Hiring great people sucks...
There's no perfect formula for finding AMAZING humans. Whether you're hiring for your company, department, lemonade stand or whatever this is difficult!
Great interview questions can help you get to the crux of who a person is. Especially if the questions are leet, great and amazing interview questions. Ultimately making this crappy person hunt process more manageable.
Over the years I've kept a collection of questions like these as I've found them.
Some of these I found in books, podcasts or just cruising the inter-webs. Not all are applicable to all jobs BUT they're a great start for figuring out if someone will be a fit.
Below are the questions. I'm including the question, the right answer, what you're looking for and why you'd be asking. I'll also dropping a citation so you can check out the source material. I'd highly suggest checking out all the books and blog posts I'm citing. :)
Question: Do you consider yourself lucky?
What I really want to know: Do they seek and go after opportunity?
Right answer: yes
Why: Luck isn't a real thing, but people who consider themselves lucky are typically the types who know enough to seek out and go after opportunities. Everyone has the opportunity. We don't want to work with people who will pass them by.
Citation: Delivering Happiness: A Path to Profits, Passion, and Purpose
Question: What motivates you to work hard?
What I really want to know: Are they motivated by something other than money.
Right answer: my kids, helping people, making others happy.
Why: It's hard to get up every day and go to work. Doing that takes grit. Especially in a labor intensive job. They need to be motivated by something other than money. In addition, people who are mainly motivated by money are the types who are going to leave the first chance they get to make an extra buck. If that's the case, they're probably not going to stick around very long.
Citation: I heard this one a few times. I tried looking for the original citations but couldn't find one. :/
Question: What has been your greatest disappointment?
What I really want to know: are they a naturally optimistic person.
Right answer: I don't think in terms of disappointment. If something goes wrong I just look at what I could have done better and move on or look for the opportunity. Essentially, you're looking for them to not just talk about the disappointment but how they resolved it, what lessons they learned from it and how they moved on.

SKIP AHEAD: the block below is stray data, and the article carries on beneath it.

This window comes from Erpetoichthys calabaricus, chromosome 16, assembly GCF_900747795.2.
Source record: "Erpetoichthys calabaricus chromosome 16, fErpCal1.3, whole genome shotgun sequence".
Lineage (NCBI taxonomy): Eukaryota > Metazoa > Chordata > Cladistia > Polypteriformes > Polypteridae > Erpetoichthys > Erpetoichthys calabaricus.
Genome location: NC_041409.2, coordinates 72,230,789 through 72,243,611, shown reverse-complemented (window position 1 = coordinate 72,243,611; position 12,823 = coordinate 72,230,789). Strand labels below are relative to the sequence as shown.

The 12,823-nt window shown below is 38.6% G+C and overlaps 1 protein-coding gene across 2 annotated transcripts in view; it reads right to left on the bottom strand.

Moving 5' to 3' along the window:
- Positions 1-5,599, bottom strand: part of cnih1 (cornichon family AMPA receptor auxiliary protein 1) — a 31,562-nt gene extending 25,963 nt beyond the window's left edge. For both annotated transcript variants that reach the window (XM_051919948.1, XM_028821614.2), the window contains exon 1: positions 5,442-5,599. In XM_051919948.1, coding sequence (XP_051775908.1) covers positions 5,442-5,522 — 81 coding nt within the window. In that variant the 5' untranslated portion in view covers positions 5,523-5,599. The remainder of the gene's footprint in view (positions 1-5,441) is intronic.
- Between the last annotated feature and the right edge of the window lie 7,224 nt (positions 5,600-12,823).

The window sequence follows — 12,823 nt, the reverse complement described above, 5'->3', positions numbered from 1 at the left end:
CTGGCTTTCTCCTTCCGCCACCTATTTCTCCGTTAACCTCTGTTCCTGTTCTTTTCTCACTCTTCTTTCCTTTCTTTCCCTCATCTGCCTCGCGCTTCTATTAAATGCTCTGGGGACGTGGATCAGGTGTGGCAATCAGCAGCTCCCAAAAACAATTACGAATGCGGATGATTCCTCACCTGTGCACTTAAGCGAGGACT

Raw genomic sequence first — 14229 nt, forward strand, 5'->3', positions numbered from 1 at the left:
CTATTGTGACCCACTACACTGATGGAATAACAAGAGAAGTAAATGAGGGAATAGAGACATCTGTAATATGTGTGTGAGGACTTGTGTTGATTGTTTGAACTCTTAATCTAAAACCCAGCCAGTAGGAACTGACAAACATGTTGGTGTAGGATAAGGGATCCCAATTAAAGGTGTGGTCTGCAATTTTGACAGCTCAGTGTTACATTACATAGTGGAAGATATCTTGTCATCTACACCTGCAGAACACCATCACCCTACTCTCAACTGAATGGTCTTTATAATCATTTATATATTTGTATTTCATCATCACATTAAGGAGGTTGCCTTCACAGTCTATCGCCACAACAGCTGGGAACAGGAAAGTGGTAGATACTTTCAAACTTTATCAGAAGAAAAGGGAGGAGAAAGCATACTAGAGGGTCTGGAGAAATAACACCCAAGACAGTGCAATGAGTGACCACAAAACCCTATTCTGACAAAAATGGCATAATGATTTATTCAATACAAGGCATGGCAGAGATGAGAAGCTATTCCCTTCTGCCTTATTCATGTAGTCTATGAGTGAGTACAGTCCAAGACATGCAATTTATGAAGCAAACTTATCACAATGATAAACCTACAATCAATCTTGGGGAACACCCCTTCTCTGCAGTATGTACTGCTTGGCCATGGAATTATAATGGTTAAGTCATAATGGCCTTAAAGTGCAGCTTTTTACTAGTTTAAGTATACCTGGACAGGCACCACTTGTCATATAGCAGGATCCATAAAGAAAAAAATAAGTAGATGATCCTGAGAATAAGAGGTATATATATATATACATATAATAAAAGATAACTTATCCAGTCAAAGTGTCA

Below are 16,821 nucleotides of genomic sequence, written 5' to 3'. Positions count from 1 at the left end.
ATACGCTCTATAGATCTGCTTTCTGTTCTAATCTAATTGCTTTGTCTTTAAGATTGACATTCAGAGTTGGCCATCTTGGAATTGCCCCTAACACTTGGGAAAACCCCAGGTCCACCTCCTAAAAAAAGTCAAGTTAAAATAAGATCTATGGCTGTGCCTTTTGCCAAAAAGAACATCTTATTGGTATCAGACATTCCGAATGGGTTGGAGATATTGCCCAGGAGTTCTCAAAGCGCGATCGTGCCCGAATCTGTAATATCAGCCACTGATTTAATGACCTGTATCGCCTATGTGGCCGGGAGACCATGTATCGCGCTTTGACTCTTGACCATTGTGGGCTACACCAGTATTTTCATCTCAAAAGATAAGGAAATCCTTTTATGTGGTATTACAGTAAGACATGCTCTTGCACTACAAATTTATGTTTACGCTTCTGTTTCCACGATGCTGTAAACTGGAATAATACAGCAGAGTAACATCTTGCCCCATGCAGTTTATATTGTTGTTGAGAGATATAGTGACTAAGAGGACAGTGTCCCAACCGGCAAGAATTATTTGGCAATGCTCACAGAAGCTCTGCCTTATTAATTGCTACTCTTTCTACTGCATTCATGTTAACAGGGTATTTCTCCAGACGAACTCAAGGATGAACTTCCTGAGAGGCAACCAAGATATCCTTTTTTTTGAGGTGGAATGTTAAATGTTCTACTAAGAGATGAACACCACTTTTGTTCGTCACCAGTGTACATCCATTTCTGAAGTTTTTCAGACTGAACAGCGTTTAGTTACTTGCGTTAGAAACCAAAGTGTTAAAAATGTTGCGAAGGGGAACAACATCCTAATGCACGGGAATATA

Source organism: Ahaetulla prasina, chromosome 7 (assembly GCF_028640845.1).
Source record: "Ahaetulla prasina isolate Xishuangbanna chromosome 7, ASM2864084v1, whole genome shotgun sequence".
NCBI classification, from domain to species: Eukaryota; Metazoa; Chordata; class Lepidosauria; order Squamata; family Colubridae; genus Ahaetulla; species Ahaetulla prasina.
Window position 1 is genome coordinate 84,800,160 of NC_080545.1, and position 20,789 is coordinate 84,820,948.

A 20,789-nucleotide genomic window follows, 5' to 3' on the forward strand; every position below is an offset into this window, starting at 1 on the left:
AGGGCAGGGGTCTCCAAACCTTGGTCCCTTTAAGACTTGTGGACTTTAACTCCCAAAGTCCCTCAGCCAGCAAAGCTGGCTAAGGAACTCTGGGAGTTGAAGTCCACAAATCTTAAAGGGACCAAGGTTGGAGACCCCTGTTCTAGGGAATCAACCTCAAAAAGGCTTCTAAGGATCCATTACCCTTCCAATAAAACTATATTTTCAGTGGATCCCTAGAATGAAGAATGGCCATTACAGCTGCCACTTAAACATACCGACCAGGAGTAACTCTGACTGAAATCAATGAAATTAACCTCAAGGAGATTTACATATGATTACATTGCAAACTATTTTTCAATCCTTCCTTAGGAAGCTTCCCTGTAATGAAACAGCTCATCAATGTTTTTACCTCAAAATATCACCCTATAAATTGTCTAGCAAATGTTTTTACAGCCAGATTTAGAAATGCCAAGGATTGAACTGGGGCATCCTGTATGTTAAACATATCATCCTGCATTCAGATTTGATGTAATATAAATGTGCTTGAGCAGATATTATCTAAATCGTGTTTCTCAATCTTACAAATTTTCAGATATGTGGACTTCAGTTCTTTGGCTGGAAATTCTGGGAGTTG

Why: You want to work with people in a growth mindset. Always moving forward and always growing. It's a sign of grit. Grist in my opinion one of the biggest drivers of success if life.
Question: What's your favorite project you've worked on personally or at work?
What I really want to know: There is no right or wrong answer to this questions which is part of why I love it so much. What we’re looking for is exactly as the question states. We want to know what they're passionate about. There’s no secret formula here.
Why: This question applies to many different fields. Everything from design, computer programming, to human resources.
After asking this, it will be evident in the candidate's tone of voice and body language if they’re genuinely passionate about a subject.
The perfect candidate going for the programmer position will talk about how they program computer games on the weekends. The graphic design will speak about the children's book they're creating. The Human resources executive will talk about the time they spend playing therapist to friends.
When a candidate can show their passion for a subject, it becomes ten times easier to put them in a position to pursue that passion. Any individual working in an area they’re passionate about will work harder and bring better insights to problems because they care.
That's not something anyone can buy but is something hiring managers and recruiters can start keeping an eye out for with future candidates.
Citation: Great post from Nicolas Bize's blog
Asking some great questions can help you get to the crux of who a person is but it's up to your to make the final decision. There's no perfect method but this is a start!
In the end, trust your gut to make the right decision.
Also, if you know any great questions I might have missed. I'd love to hear them! Email your great interview questions to [email protected].